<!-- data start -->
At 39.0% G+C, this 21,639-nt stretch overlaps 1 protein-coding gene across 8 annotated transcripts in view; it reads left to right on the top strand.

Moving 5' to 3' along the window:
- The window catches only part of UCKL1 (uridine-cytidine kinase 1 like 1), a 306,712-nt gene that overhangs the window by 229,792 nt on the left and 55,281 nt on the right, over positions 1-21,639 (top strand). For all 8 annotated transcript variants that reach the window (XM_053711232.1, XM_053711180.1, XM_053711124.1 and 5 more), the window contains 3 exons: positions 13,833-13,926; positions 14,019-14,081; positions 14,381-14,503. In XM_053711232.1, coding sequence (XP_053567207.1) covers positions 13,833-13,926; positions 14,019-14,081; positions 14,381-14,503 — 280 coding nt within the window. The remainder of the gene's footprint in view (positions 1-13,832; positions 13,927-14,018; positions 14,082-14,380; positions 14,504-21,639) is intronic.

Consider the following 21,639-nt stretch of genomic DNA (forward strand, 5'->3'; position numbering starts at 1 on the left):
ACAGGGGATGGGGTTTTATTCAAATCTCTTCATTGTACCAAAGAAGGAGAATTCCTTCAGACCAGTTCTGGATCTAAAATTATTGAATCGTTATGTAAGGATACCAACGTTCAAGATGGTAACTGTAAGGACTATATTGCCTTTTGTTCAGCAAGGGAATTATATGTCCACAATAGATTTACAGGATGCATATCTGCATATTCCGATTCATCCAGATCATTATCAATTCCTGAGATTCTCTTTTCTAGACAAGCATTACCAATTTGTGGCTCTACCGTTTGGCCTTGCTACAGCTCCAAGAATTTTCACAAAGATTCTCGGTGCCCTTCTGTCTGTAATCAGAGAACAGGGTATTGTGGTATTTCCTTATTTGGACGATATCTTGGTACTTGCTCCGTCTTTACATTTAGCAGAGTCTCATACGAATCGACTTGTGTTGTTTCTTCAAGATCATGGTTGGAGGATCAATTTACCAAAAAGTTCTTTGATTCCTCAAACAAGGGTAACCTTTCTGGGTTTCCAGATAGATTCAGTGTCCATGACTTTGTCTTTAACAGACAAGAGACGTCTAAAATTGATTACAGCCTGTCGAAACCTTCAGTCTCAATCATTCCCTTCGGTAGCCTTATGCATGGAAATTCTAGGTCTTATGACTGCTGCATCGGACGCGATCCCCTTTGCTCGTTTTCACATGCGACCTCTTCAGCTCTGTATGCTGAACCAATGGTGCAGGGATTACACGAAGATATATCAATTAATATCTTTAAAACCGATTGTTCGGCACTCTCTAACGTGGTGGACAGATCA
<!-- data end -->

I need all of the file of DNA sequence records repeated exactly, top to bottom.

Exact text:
At 39.0% G+C, this 21,639-nt stretch overlaps 1 protein-coding gene across 8 annotated transcripts in view; it reads left to right on the top strand.

Moving 5' to 3' along the window:
- The window catches only part of UCKL1 (uridine-cytidine kinase 1 like 1), a 306,712-nt gene that overhangs the window by 229,792 nt on the left and 55,281 nt on the right, over positions 1-21,639 (top strand). For all 8 annotated transcript variants that reach the window (XM_053711232.1, XM_053711180.1, XM_053711124.1 and 5 more), the window contains 3 exons: positions 13,833-13,926; positions 14,019-14,081; positions 14,381-14,503. In XM_053711232.1, coding sequence (XP_053567207.1) covers positions 13,833-13,926; positions 14,019-14,081; positions 14,381-14,503 — 280 coding nt within the window. The remainder of the gene's footprint in view (positions 1-13,832; positions 13,927-14,018; positions 14,082-14,380; positions 14,504-21,639) is intronic.

Consider the following 21,639-nt stretch of genomic DNA (forward strand, 5'->3'; position numbering starts at 1 on the left):
ACAGGGGATGGGGTTTTATTCAAATCTCTTCATTGTACCAAAGAAGGAGAATTCCTTCAGACCAGTTCTGGATCTAAAATTATTGAATCGTTATGTAAGGATACCAACGTTCAAGATGGTAACTGTAAGGACTATATTGCCTTTTGTTCAGCAAGGGAATTATATGTCCACAATAGATTTACAGGATGCATATCTGCATATTCCGATTCATCCAGATCATTATCAATTCCTGAGATTCTCTTTTCTAGACAAGCATTACCAATTTGTGGCTCTACCGTTTGGCCTTGCTACAGCTCCAAGAATTTTCACAAAGATTCTCGGTGCCCTTCTGTCTGTAATCAGAGAACAGGGTATTGTGGTATTTCCTTATTTGGACGATATCTTGGTACTTGCTCCGTCTTTACATTTAGCAGAGTCTCATACGAATCGACTTGTGTTGTTTCTTCAAGATCATGGTTGGAGGATCAATTTACCAAAAAGTTCTTTGATTCCTCAAACAAGGGTAACCTTTCTGGGTTTCCAGATAGATTCAGTGTCCATGACTTTGTCTTTAACAGACAAGAGACGTCTAAAATTGATTACAGCCTGTCGAAACCTTCAGTCTCAATCATTCCCTTCGGTAGCCTTATGCATGGAAATTCTAGGTCTTATGACTGCTGCATCGGACGCGATCCCCTTTGCTCGTTTTCACATGCGACCTCTTCAGCTCTGTATGCTGAACCAATGGTGCAGGGATTACACGAAGATATATCAATTAATATCTTTAAAACCGATTGTTCGGCACTCTCTAACGTGGTGGACAGATCA